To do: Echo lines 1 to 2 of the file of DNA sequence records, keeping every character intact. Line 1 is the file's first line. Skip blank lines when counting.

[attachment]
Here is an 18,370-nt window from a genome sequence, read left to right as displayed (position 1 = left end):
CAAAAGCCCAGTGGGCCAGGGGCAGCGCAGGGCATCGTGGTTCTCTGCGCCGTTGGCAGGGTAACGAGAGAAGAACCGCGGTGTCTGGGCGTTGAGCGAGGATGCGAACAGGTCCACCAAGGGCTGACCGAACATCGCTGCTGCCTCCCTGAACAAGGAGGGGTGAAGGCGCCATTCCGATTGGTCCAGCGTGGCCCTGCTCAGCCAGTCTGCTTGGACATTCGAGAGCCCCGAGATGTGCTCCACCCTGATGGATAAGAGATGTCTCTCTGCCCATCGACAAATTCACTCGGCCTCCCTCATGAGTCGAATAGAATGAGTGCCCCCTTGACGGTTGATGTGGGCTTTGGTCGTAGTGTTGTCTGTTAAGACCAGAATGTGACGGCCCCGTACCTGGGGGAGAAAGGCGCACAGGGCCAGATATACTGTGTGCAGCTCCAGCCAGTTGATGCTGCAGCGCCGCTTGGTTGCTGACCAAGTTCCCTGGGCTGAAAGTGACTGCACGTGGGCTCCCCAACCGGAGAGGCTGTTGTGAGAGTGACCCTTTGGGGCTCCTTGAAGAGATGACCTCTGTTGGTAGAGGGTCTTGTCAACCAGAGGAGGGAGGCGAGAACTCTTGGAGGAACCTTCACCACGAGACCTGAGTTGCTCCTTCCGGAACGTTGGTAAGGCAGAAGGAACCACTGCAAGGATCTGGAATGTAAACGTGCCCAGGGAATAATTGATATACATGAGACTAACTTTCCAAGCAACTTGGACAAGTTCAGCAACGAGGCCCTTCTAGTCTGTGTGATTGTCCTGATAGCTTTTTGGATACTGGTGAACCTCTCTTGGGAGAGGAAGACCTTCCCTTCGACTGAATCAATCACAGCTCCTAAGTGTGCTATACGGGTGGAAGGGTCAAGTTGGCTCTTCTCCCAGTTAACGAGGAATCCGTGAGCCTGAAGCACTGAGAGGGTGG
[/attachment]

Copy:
Here is an 18,370-nt window from a genome sequence, read left to right as displayed (position 1 = left end):
CAAAAGCCCAGTGGGCCAGGGGCAGCGCAGGGCATCGTGGTTCTCTGCGCCGTTGGCAGGGTAACGAGAGAAGAACCGCGGTGTCTGGGCGTTGAGCGAGGATGCGAACAGGTCCACCAAGGGCTGACCGAACATCGCTGCTGCCTCCCTGAACAAGGAGGGGTGAAGGCGCCATTCCGATTGGTCCAGCGTGGCCCTGCTCAGCCAGTCTGCTTGGACATTCGAGAGCCCCGAGATGTGCTCCACCCTGATGGATAAGAGATGTCTCTCTGCCCATCGACAAATTCACTCGGCCTCCCTCATGAGTCGAATAGAATGAGTGCCCCCTTGACGGTTGATGTGGGCTTTGGTCGTAGTGTTGTCTGTTAAGACCAGAATGTGACGGCCCCGTACCTGGGGGAGAAAGGCGCACAGGGCCAGATATACTGTGTGCAGCTCCAGCCAGTTGATGCTGCAGCGCCGCTTGGTTGCTGACCAAGTTCCCTGGGCTGAAAGTGACTGCACGTGGGCTCCCCAACCGGAGAGGCTGTTGTGAGAGTGACCCTTTGGGGCTCCTTGAAGAGATGACCTCTGTTGGTAGAGGGTCTTGTCAACCAGAGGAGGGAGGCGAGAACTCTTGGAGGAACCTTCACCACGAGACCTGAGTTGCTCCTTCCGGAACGTTGGTAAGGCAGAAGGAACCACTGCAAGGATCTGGAATGTAAACGTGCCCAGGGAATAATTGATATACATGAGACTAACTTTCCAAGCAACTTGGACAAGTTCAGCAACGAGGCCCTTCTAGTCTGTGTGATTGTCCTGATAGCTTTTTGGATACTGGTGAACCTCTCTTGGGAGAGGAAGACCTTCCCTTCGACTGAATCAATCACAGCTCCTAAGTGTGCTATACGGGTGGAAGGGTCAAGTTGGCTCTTCTCCCAGTTAACGAGGAATCCGTGAGCCTGAAGCACTGAGAGGGTGG